Posted by: rcottrill | March 20, 2015

The Birthday of a King

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Words: William Harold Neidlinger (b. July 20, 1863; d. Dec. 5, 1924)
Music: William Harold Neidlinger

Links:
Wordwise Hymns
The Cyber Hymnal
Hymnary.org

Note: The Wordwise Hymns link has a short (but interesting) biographical note on Neidlinger. He wrote both the words and music of the carol, and it was published in 1890.

Often our appreciation of something, can be enhanced when it is contrasted with other things. That applies to the Christmas story. Think of the contrast between Jerusalem and little Bethlehem. One would think that the King would be born in Jerusalem, the bustling capital. That’s what the wise men must have concluded (Matt. 2:1-2). But though Bethlehem was a relatively obscure village, God had long ago chosen it as the place of His Son’s birth (Mic. 5:2).

Think of the contrast between a warm bed in the inn, where Joseph and Mary hoped to cradle the newborn Child, and the manger of hay where He was laid, when there was “no room for them in the inn” (Lk. 2:7). Think of Christ being lauded by angels and hated by deceitful Herod (Lk. 2:11, 14; Matt. 2:13). Think of homage being paid to Him not by kings and princes, but by shepherds and wise men (Lk. 2:16, 20; Matt. 2:11). (The wise men were magi, or astrologers, not “kings,” as the carol We Three Kings suggests.)

Finally, think of the Son of God stooping in profound humility to become Man, and the One born to be King of kings being rejected and crucified. And think of One born in relative obscurity whose gospel of salvation is now proclaimed to the ends of the earth (Matt. 28:18-20; Acts 1:8). The Bible sums up the gospel this way: “For you know the grace of our Lord Jesus Christ, that though He was rich, yet for your sakes He became poor, that you through His poverty might become rich” (II Cor. 8:9).

In old time photography, a picture produced by a chemical reaction on sensitive film begins as a negative that had to go through a further step to become a positive image. In a negative, all the parts of the picture that will eventually become dark appear to be light, and all the parts of the picture that will ultimately be light appear to be dark. So it is with the first coming of Christ. The darkness of evil in the hearts of His enemies led them to call for His crucifixion. But the head that once was crowned with thorns will one day wear a diadem of honour, shining in the glory light of heaven.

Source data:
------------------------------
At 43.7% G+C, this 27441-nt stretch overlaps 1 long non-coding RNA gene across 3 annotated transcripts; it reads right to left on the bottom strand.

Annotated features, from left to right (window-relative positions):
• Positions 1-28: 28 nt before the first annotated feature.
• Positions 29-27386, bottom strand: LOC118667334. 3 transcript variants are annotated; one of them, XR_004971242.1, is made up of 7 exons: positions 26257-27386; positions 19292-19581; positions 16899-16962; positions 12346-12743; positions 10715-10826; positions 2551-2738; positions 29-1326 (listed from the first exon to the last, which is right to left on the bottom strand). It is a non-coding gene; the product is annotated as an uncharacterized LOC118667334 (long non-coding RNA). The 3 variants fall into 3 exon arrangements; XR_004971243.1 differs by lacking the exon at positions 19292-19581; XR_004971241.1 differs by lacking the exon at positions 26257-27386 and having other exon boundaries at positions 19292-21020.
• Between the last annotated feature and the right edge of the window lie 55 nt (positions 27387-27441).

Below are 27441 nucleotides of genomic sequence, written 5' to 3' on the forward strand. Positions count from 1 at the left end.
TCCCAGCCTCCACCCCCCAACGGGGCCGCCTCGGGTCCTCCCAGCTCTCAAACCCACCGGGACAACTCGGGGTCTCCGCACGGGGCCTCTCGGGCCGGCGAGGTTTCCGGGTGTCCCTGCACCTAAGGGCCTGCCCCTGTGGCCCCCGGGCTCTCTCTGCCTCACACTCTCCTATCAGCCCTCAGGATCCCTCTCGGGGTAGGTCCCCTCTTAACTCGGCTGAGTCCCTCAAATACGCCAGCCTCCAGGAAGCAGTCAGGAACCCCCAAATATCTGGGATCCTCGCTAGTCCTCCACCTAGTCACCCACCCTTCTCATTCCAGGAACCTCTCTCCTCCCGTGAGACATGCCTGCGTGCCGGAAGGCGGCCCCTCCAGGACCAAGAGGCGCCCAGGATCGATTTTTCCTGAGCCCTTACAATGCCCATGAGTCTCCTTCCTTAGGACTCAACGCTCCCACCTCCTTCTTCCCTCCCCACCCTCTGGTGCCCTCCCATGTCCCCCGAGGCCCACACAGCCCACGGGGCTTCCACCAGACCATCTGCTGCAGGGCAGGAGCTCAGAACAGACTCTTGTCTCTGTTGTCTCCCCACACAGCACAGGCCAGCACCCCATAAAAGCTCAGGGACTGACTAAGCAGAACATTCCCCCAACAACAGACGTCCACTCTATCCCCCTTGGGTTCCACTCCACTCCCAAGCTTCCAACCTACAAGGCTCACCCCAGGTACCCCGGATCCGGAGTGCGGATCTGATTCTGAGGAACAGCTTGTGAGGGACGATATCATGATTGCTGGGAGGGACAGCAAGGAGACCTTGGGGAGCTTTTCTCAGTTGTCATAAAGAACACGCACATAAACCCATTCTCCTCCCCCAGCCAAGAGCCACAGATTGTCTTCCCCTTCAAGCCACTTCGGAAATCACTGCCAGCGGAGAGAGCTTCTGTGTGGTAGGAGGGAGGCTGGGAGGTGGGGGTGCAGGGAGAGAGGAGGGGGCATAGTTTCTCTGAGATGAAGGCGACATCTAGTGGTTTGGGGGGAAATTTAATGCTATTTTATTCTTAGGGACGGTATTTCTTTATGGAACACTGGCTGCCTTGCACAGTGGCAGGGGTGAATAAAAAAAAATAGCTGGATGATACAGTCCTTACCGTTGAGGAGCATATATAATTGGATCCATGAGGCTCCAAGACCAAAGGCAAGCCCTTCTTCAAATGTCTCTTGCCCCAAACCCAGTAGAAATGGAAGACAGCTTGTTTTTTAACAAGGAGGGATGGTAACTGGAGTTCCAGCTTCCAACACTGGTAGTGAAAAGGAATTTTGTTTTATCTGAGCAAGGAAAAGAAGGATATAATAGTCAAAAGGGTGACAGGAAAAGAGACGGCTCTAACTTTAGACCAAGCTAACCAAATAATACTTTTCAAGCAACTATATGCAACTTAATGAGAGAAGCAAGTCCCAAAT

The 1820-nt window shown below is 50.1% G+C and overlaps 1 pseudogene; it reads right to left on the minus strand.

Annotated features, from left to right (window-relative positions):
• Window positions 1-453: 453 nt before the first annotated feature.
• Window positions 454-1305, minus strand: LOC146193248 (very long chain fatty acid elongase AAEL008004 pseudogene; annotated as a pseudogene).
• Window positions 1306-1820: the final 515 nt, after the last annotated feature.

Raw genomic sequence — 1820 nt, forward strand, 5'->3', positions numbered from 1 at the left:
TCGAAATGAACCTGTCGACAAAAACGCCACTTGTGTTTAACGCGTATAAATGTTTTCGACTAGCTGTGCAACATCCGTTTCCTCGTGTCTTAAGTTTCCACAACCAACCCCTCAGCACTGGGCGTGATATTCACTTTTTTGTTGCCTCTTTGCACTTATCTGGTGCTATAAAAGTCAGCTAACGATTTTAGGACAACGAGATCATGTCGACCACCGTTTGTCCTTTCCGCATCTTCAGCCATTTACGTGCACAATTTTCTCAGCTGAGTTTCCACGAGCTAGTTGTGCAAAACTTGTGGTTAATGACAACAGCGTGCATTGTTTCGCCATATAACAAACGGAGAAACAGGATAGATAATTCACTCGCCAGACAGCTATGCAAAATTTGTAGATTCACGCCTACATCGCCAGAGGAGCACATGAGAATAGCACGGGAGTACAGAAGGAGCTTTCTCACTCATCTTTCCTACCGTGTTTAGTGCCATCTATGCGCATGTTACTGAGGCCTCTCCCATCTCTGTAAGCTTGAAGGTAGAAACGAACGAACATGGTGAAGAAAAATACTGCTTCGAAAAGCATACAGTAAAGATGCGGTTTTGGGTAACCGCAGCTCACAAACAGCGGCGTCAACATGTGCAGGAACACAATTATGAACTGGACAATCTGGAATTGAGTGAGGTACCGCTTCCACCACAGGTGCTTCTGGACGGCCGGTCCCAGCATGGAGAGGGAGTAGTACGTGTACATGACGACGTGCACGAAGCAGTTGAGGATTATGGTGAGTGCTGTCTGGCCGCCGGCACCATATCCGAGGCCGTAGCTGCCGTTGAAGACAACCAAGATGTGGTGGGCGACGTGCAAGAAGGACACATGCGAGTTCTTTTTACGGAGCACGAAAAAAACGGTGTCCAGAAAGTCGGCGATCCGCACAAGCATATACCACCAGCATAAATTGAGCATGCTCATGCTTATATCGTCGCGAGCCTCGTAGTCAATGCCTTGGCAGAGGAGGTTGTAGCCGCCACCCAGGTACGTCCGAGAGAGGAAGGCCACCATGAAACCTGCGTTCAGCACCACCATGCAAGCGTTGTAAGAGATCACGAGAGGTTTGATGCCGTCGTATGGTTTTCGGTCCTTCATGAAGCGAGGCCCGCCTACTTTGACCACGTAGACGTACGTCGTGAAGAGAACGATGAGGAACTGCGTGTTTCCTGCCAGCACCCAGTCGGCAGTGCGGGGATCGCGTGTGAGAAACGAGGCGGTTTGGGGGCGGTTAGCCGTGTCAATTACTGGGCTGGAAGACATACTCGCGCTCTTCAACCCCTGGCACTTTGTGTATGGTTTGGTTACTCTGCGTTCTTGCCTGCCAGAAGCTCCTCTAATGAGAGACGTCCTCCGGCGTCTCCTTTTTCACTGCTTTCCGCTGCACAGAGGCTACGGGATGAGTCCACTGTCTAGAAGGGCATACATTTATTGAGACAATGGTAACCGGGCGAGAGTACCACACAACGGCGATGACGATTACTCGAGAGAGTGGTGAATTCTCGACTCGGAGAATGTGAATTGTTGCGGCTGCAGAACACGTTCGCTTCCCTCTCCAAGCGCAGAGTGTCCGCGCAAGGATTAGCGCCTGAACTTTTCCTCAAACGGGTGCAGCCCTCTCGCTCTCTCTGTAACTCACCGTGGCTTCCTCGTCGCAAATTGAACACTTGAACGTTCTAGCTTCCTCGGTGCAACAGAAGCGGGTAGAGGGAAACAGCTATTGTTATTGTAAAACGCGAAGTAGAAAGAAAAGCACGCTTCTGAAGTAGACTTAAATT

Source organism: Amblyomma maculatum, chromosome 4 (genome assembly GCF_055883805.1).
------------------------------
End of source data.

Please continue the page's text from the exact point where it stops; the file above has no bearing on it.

Concerning His kingly reign, Christ is now, in a sense, the King in waiting. In that character He resembles His human ancestor, David. It was several years after young David was anointed by Samuel (I Sam. 16:1, 13), before he ascended the throne of Israel. Christ’s messianic reign over the kingdoms of earth has been prophesied, but He was rejected at His first coming. He is now seated at the right hand of God the Father, awaiting the day when He returns in triumph to reign (cf. Acts 2:32-36).

Consider what the Bible says about Christ the King:

¤ Matthew begins his Gospel by proclaiming “Jesus Christ [as] the Son [descendant] of David,” Israel’s greatest king (Matt. 1:1).

¤ Mary was told about His coming reign, even before His miraculous conception (Lk. 1:31-33).

¤ Some time after His birth, the wise men came to pay homage to Him as “King of the Jews,” whom they desired to worship (Matt. 2:2, 11).

¤ Nathanael addressed Him as “the King of Israel” (Jn. 1:49).

¤ The people proclaimed Him “King of the Jews” at His triumphal entry, which was itself a fulfilment of prophecy about the King (Jn. 12:13; cf. Zech. 9:9).

¤ Jesus Himself acknowledged that He was indeed the King of the Jews (Matt. 27:11).

¤ Even when He was crowned with thorns and crucified, Pilate stubbornly insisted that the inscription above His cross read, “the King of the Jews” Jn. 19:19-22).

¤ After His ascension, the apostles identified Him as King, and anticipated His future reign (I Tim. 6:14-15; Heb. 10:12-13; cf. Rev. 19:11-16).

Meanwhile, individual believers can recognize Him as Lord of their lives, and look forward to the great day of triumph yet to come. And it is certainly true that Jesus’ birth in Bethlehem was the birth of a King.

CH-1) In the little village of Bethlehem,
There lay a child one day;
And the sky was bright with a holy light
O’er the place where Jesus lay.

Alleluia! O how the angels sang.
Alleluia! How it rang!
And the sky was bright with a holy light
’Twas the birthday of a King.

CH-2) ’Twas a humble birthplace, but O how much
God gave to us that day,
From the manger bed what a path has led,
What a perfect, holy way.

Questions:
1) If the Lord Jesus is truly recognized as Lord and King of our lives, what difference will that make in how we live?

2) What hymns do you know that proclaim the kingship of the Lord Jesus Christ?

Links:
Wordwise Hymns
The Cyber Hymnal
Hymnary.org


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